February 01, 2005

Interface Culture

Interface Culture might just be Steven Johnson's most important book, but at the same time its probably his least read, and deservedly so. This is a less a book that was written before its time and more of a book that was written too soon. If one could extract an algorithm that Johnson used to generate the book in 1997 and run it today the result would be markedly better.

Johnson's core argument is simple, interface is important and needs to be understood. As simple as it sounds, its never quite been articulated properly, we still lack a language to properly address interface. Johnson comes the closest of anyone in this book, but ultimately he's betrayed by his examples, which are more rotted then dated. The materials to properly write this book just where not around in 1997 and it suffers. Johnson also has a problem I wish a lot more of us had, he writes too well. The prose is so efficiently polished it leaves on craving a clunky paragraph or two simply to break the pace and create a space to actually think about what he's written.

Wrapping up his little breakneck ride, Johnson calls out for the creation of an interface avant garde, a subculture of radical interface designers. Since the books publication there have been numerous moves in this direction, but I'm unsure if any have actually gelled into real form. Flash designers circa 2000, skinners, game modders, they are more like microcultures of interface, never quite reaching the mass and velocity necessary to self-replicate into full fledged subcultures.

The one group that has emerged is the information architect/interaction/experience designer, a set that seemingly seeks obscurity through a constant renaming process. There is no question though this is a subculture, and they tend to focus on a space Johnson quite accurately brought to the for, text as interface. But as an "interface subculture" I find them rather lacking. In Language of New Media Lev Manovich postulates that a core task of new media is the creation of interfaces for databases. And it seems to me much of what the information architects are doing is prepping the database for future interfaces. There is of course a degree of interface innovation going on, but its yet to reach any level fitting of the "avant garde". But much like the shortcomings of Interface Culture in many ways this comes from a lacking in the contemporary database, not from a lack of concepts.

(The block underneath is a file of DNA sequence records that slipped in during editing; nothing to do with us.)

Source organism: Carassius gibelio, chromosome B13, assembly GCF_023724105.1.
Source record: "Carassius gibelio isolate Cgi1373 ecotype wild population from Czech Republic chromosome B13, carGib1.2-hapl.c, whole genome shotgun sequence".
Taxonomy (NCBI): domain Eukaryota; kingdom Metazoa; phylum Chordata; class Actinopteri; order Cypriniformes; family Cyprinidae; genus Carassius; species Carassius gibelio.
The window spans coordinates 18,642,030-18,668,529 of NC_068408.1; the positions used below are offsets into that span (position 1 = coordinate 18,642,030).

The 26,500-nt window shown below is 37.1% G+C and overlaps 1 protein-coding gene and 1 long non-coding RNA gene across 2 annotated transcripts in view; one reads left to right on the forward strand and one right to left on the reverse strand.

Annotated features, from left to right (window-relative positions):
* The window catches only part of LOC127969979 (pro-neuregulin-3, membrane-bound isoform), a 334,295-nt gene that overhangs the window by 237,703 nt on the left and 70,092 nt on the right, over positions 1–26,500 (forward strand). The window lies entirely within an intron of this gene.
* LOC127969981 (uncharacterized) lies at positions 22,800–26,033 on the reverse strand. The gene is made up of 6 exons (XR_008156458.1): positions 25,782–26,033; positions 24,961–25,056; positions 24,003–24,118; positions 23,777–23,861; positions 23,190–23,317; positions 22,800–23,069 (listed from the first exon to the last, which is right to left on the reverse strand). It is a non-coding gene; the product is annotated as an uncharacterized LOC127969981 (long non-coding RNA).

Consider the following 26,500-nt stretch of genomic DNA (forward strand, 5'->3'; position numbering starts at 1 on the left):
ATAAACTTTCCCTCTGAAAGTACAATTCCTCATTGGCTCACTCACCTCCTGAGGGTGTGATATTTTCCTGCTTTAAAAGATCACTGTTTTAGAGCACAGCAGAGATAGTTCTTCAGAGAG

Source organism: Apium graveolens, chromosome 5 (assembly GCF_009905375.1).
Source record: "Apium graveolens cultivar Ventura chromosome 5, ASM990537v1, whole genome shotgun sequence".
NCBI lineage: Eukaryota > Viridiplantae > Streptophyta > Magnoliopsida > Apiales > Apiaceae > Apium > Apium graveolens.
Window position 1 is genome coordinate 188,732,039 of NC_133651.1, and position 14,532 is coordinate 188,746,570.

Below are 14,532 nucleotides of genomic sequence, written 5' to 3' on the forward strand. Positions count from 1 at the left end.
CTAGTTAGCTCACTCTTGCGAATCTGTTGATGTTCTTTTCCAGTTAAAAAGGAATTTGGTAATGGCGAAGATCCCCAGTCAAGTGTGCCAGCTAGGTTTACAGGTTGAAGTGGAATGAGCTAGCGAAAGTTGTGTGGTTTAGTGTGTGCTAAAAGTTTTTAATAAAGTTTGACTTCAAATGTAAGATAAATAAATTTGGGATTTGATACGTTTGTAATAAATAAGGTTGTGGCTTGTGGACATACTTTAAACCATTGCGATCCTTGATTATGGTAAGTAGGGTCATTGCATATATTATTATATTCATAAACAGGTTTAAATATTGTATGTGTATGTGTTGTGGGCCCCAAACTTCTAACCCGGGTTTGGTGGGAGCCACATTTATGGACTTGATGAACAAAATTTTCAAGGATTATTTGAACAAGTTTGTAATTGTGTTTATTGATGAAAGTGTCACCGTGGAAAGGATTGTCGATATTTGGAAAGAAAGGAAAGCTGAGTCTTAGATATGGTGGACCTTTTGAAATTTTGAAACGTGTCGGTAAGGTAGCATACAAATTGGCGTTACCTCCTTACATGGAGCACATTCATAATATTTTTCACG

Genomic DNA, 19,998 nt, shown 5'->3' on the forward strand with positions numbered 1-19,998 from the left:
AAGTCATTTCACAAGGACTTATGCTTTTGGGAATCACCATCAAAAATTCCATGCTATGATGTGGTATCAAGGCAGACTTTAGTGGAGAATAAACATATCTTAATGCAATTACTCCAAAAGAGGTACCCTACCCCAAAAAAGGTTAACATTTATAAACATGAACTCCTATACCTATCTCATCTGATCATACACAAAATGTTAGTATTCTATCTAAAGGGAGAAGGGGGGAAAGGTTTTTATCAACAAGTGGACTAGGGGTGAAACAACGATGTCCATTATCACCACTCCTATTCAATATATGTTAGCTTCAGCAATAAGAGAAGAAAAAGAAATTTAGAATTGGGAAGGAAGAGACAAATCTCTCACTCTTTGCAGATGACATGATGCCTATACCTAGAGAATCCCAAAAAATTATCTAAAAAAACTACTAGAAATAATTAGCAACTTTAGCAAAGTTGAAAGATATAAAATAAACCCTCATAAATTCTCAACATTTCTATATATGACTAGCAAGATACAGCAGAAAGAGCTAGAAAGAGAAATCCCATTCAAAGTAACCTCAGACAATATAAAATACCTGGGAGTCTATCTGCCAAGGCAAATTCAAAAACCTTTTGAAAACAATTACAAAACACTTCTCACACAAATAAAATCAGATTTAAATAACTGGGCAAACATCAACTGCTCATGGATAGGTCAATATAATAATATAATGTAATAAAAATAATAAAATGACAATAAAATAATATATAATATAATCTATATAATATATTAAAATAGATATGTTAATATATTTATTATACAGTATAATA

Manovich's book is in many ways a better starting point then Johnson's although they are quite complementary. Manovich devotes quite a lot of space to interface, but essentially stops right where Johnson starts, focusing on the screen as interface through history. Neither break very far from the screen either, interface clearly needs a dose of physical computing. And the tools for analysis of computing culture are still being built, beyond the interface and database lies algorithm (anyone know a good book here?), protocol and beyond..

Posted by Abe at February 1, 2005 10:24 AM


"...he writes to well." Heh. Is that an intentional typo?

I always really liked IC, particularly because there are so many interesting tangents in it: the effect of word processors and hyperlinks on writing styles, the oddball comparison of interfaces to the Dickensian novel, etc. For a while after IC, Johnston continuted to argue for the idea of "user hostile" interfaces as a sort of interface avant-garde (see, I think, his essay in ID Magazine's Interactive Design Awards issue c.1999).

That kind of needling punk-rock opposition to Jakob Neilsen-style interface design is pretty hard to really maintain, though. I don't think he's used the term since. Maybe Johnston, like a lot of people, just started assuming that the only real example of the interface avant-garde is in video game design, which is so obviously more radical and creative than any database-front-end design. It's hard to really take seriously the idea of experience design/ID/IA being any kind of "subculture' or "avant-garde": these fields are desperate for mainstream viability, economic stability, and consumer acceptance, not outsider status.

ooops on the typo..

I'd agree on those particular fields being too tied to the mainstream to ever be "avant garde" but I don't think that means it can't emerge. Dreamless at its peek truly seemed to offer some promise before it crashed and burned.. But the big leap I think comes from physical computing, the mouse/screen/keyboard dominance is too constrictive a paradigm, but its about to shatter. Once interface designers begin to realize in real numbers that they can roll their own hardware, then the real story begins..

brought to the *fore*

dead on post - great blog

Great site, was just reading and doing some work when I found this page